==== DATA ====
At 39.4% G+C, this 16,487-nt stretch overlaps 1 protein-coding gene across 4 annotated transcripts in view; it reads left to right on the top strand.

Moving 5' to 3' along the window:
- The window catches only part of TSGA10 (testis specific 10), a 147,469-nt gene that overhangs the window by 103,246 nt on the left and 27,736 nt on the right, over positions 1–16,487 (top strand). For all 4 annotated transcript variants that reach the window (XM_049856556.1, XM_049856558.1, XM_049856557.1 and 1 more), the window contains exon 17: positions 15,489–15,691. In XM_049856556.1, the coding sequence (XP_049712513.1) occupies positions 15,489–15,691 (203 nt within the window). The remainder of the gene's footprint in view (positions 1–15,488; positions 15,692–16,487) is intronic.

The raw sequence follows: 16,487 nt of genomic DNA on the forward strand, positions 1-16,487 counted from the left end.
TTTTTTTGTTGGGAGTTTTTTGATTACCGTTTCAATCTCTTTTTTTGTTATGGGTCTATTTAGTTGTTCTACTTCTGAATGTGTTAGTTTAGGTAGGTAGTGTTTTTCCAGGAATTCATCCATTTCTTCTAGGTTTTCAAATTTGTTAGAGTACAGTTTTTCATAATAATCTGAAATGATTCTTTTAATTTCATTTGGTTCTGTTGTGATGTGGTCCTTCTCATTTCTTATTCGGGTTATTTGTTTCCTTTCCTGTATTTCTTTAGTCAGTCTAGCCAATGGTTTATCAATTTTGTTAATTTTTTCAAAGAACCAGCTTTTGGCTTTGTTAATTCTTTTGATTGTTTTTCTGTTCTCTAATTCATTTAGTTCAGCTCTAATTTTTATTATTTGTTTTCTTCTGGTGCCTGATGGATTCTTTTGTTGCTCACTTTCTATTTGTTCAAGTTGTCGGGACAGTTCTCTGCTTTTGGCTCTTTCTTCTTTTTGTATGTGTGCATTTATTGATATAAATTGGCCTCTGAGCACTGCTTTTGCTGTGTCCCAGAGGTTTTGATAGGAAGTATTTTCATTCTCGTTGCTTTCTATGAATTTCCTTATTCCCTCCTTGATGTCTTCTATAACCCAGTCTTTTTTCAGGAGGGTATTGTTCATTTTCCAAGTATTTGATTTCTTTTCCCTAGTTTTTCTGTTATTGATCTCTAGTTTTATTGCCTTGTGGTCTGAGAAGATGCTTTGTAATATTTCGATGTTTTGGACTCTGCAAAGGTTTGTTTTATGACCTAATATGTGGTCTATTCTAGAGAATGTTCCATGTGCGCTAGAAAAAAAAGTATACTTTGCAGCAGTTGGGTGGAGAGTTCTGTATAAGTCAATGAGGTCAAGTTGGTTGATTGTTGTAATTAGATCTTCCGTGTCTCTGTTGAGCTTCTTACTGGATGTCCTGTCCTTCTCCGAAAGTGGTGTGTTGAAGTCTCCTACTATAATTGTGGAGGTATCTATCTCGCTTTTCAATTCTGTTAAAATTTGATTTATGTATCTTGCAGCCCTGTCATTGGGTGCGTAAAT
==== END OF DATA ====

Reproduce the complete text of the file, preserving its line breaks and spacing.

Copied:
At 39.4% G+C, this 16,487-nt stretch overlaps 1 protein-coding gene across 4 annotated transcripts in view; it reads left to right on the top strand.

Moving 5' to 3' along the window:
- The window catches only part of TSGA10 (testis specific 10), a 147,469-nt gene that overhangs the window by 103,246 nt on the left and 27,736 nt on the right, over positions 1–16,487 (top strand). For all 4 annotated transcript variants that reach the window (XM_049856556.1, XM_049856558.1, XM_049856557.1 and 1 more), the window contains exon 17: positions 15,489–15,691. In XM_049856556.1, the coding sequence (XP_049712513.1) occupies positions 15,489–15,691 (203 nt within the window). The remainder of the gene's footprint in view (positions 1–15,488; positions 15,692–16,487) is intronic.

The raw sequence follows: 16,487 nt of genomic DNA on the forward strand, positions 1-16,487 counted from the left end.
TTTTTTTGTTGGGAGTTTTTTGATTACCGTTTCAATCTCTTTTTTTGTTATGGGTCTATTTAGTTGTTCTACTTCTGAATGTGTTAGTTTAGGTAGGTAGTGTTTTTCCAGGAATTCATCCATTTCTTCTAGGTTTTCAAATTTGTTAGAGTACAGTTTTTCATAATAATCTGAAATGATTCTTTTAATTTCATTTGGTTCTGTTGTGATGTGGTCCTTCTCATTTCTTATTCGGGTTATTTGTTTCCTTTCCTGTATTTCTTTAGTCAGTCTAGCCAATGGTTTATCAATTTTGTTAATTTTTTCAAAGAACCAGCTTTTGGCTTTGTTAATTCTTTTGATTGTTTTTCTGTTCTCTAATTCATTTAGTTCAGCTCTAATTTTTATTATTTGTTTTCTTCTGGTGCCTGATGGATTCTTTTGTTGCTCACTTTCTATTTGTTCAAGTTGTCGGGACAGTTCTCTGCTTTTGGCTCTTTCTTCTTTTTGTATGTGTGCATTTATTGATATAAATTGGCCTCTGAGCACTGCTTTTGCTGTGTCCCAGAGGTTTTGATAGGAAGTATTTTCATTCTCGTTGCTTTCTATGAATTTCCTTATTCCCTCCTTGATGTCTTCTATAACCCAGTCTTTTTTCAGGAGGGTATTGTTCATTTTCCAAGTATTTGATTTCTTTTCCCTAGTTTTTCTGTTATTGATCTCTAGTTTTATTGCCTTGTGGTCTGAGAAGATGCTTTGTAATATTTCGATGTTTTGGACTCTGCAAAGGTTTGTTTTATGACCTAATATGTGGTCTATTCTAGAGAATGTTCCATGTGCGCTAGAAAAAAAAGTATACTTTGCAGCAGTTGGGTGGAGAGTTCTGTATAAGTCAATGAGGTCAAGTTGGTTGATTGTTGTAATTAGATCTTCCGTGTCTCTGTTGAGCTTCTTACTGGATGTCCTGTCCTTCTCCGAAAGTGGTGTGTTGAAGTCTCCTACTATAATTGTGGAGGTATCTATCTCGCTTTTCAATTCTGTTAAAATTTGATTTATGTATCTTGCAGCCCTGTCATTGGGTGCGTAAAT